And On the Seventh Day

31 Day Challenge

At least God got to rest…but no rest for those of us in the Comment Challenge!


Our task for today from Michele Martin is to come up with three lessons we have seen so far in this challenge. I blogged Sunday about the number one excuse of “No Time“…but one lesson is that commitment to this challenge is a definite time commitment. I have added CoComment and RSS feed of the updates from Technorati for “comment08” in to my Google Reader. So, this morning thanks to that feed, I had 40 updates to read instead of the usual 15-20. I have already given up on trying to blog daily about this experience, but I have (so far) been able to comment daily to others in the challenge – which I am enjoying. But in hindsight – while there is NO good time for a 31-day challenge – it is certainly challenging to be conducting this in May while completing Spring Semester, finalizing my grading for my students, preparing for two week-long institutes we run for faculty (one of which starts next week), and keeping my own sanity!

That said, the second thing I have learned is the extent of and the interconnectiveness of the conversations swirling in the blogosphere. Several of us have commented in this challenge on the small tight networks versus the large interconnected networks, and this challenge has certainly expanded my world view. It has also shown that to some degree there is no harm in missing some of the comments. The global conversation swirls in blogs, Twitter, emails, and face-to-face conversations such that missing one piece does not mean missing the conversation totally. I attended Ruben Puentedura‘s presentation on Networked Conversations yesterday at University of Richmond (thanks to Terry Dolson for the invite). It was fascinating to hear Ruben discuss his use of Twitter, blogs, and Ning sites for extending classroom conversations – and recognize that I had been a part of some of those conversations already, even though I was meeting Ruben for the first time.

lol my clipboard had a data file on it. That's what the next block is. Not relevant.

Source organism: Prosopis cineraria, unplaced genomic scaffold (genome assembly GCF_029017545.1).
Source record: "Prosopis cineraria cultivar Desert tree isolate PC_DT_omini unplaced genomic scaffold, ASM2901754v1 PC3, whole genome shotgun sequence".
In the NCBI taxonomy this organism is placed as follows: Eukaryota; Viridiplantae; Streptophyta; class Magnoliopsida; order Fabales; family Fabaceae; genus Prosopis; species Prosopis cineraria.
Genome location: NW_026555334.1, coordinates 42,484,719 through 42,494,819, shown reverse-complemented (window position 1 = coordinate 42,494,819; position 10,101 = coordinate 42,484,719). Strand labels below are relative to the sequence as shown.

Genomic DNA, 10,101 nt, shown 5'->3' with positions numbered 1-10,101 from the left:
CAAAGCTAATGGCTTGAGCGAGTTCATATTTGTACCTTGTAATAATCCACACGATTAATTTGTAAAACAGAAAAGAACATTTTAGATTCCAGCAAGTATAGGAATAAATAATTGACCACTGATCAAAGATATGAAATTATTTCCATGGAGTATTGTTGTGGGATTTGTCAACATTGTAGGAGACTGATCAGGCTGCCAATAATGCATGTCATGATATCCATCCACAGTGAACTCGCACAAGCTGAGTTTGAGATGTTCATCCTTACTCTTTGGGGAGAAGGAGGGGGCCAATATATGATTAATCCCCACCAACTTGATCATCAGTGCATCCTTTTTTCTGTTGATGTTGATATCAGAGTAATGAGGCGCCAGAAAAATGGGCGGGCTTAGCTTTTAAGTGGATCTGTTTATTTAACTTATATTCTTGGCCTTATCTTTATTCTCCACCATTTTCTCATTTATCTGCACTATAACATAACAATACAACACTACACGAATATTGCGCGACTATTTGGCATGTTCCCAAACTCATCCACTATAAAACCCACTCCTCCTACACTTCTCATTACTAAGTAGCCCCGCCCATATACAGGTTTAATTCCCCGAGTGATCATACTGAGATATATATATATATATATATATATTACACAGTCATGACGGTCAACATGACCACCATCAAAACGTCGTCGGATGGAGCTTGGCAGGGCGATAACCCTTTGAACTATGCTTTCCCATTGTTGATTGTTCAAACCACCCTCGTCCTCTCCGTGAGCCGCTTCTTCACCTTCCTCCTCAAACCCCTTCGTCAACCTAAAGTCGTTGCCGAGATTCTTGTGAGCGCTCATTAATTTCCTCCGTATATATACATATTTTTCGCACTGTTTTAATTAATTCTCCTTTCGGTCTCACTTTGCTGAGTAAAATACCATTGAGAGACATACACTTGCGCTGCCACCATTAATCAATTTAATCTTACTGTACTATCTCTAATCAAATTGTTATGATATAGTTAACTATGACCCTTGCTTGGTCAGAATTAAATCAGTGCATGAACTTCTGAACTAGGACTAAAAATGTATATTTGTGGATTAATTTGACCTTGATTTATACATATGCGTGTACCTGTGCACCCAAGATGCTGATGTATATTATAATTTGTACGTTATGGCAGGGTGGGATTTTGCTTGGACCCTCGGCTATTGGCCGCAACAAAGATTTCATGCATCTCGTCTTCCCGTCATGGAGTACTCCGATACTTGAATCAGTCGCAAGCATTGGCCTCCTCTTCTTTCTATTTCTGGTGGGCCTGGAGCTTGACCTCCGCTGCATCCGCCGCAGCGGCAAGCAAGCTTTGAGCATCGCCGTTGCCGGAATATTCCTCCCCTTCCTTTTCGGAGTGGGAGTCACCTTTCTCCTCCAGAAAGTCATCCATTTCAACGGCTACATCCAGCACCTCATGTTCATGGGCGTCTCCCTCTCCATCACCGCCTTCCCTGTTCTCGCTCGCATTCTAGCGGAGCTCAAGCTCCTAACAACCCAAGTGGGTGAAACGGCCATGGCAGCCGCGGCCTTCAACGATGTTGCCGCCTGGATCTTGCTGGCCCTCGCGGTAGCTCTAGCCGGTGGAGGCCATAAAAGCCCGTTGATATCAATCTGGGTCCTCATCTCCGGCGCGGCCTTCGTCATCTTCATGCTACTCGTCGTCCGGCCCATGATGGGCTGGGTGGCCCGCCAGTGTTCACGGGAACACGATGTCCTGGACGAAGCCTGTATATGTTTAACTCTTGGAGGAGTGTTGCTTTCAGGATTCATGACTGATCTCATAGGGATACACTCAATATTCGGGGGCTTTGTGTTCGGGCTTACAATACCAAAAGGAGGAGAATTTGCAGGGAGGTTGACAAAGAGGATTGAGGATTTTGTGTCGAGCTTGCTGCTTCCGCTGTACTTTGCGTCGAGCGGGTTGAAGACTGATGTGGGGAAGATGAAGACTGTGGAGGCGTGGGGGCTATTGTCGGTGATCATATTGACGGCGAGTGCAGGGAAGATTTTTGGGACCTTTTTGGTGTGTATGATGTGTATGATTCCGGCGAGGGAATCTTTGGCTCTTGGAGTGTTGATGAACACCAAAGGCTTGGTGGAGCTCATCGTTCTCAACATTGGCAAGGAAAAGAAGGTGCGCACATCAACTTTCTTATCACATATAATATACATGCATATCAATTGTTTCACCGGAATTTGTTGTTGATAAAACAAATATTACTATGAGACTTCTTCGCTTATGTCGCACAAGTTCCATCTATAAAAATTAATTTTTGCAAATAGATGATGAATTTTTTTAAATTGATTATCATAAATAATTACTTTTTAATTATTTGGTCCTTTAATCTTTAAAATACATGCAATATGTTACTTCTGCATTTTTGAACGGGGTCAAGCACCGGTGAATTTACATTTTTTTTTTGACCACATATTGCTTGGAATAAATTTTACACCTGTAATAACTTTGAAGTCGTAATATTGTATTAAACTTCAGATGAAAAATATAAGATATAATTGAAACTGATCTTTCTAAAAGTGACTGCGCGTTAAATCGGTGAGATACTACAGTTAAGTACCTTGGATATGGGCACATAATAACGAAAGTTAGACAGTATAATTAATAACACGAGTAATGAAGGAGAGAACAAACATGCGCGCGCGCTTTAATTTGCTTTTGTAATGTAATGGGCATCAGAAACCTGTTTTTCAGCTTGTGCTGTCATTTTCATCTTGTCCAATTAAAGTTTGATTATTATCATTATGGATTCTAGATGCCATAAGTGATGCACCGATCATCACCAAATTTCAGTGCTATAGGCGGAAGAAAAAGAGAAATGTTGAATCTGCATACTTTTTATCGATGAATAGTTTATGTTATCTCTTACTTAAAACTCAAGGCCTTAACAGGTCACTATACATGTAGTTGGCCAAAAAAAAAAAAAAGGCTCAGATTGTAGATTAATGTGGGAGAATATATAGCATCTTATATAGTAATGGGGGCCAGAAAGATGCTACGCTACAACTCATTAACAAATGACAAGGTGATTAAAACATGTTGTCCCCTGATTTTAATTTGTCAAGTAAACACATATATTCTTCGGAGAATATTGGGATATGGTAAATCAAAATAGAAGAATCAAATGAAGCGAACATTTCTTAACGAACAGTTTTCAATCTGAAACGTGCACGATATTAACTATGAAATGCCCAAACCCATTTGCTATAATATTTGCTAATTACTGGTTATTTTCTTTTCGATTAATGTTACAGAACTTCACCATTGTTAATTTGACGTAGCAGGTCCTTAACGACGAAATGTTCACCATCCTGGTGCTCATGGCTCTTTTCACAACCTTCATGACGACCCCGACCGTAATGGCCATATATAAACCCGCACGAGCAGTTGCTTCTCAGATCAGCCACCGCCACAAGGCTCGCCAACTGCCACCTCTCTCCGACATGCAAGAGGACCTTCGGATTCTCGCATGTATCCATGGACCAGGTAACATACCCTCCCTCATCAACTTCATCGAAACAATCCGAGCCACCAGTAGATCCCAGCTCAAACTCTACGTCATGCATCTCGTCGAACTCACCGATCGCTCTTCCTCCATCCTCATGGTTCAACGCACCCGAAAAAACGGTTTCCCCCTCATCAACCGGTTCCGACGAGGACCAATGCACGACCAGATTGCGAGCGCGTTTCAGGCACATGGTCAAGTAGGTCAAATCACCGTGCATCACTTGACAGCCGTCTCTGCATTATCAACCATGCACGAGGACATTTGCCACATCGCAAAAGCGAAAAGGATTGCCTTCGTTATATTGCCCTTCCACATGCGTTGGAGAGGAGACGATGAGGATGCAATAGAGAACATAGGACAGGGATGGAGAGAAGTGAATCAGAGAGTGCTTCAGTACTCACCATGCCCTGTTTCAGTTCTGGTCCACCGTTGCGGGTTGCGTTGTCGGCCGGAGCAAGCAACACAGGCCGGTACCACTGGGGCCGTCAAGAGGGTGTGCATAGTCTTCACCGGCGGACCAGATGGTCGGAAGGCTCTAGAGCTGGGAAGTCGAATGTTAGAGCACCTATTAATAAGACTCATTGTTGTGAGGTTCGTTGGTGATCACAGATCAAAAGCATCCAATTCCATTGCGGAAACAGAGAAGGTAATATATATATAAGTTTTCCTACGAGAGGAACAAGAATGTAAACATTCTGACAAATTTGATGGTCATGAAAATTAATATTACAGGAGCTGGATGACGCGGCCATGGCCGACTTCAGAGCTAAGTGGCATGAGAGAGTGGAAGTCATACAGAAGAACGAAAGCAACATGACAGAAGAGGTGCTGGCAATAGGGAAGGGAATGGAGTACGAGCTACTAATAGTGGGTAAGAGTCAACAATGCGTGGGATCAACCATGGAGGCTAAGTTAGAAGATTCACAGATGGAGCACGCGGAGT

Gull Off Balance

The final thing I learned is to keep this in balance with other life commitments. This past week, I have felt like this seagull – off balance. Yet, I still managed to steal away for four days and visit my daughter in Boston who is expecting her first baby next month. I “will” finish grading the final papers from my grad students tonight. And I just read Jim Groom’s blog post on HIS day yesterday at the same conference I attended. I had to leave at noon for another commitment, so I was not at U of R when they locked down the campus due to a strange man seen wearing a gun holster. Virginia Tech is still fresh in many of minds, so his post helped remind me that there are larger issues in the world than blogging…and yet even his post reminded us that this interconnected conversation is a part of what can be renewing for this world.

I therefore look forward to the next 23 days of the challenge!

[Photo Credit: Fisserman]

7 thoughts on “And On the Seventh Day

  1. Thanks for joining us–so glad you got out before the inhospitable lockdown ; )

    We’ll be posting notes from Ruben’s talk. I’ll let you know when it happens.

  2. My response here constitutes a bit of a F2F conversation with Britt over coffee, but for the sake of the blogger community, I’ll reply. This also counts toward my meager participation in the 31 day challenge. :=)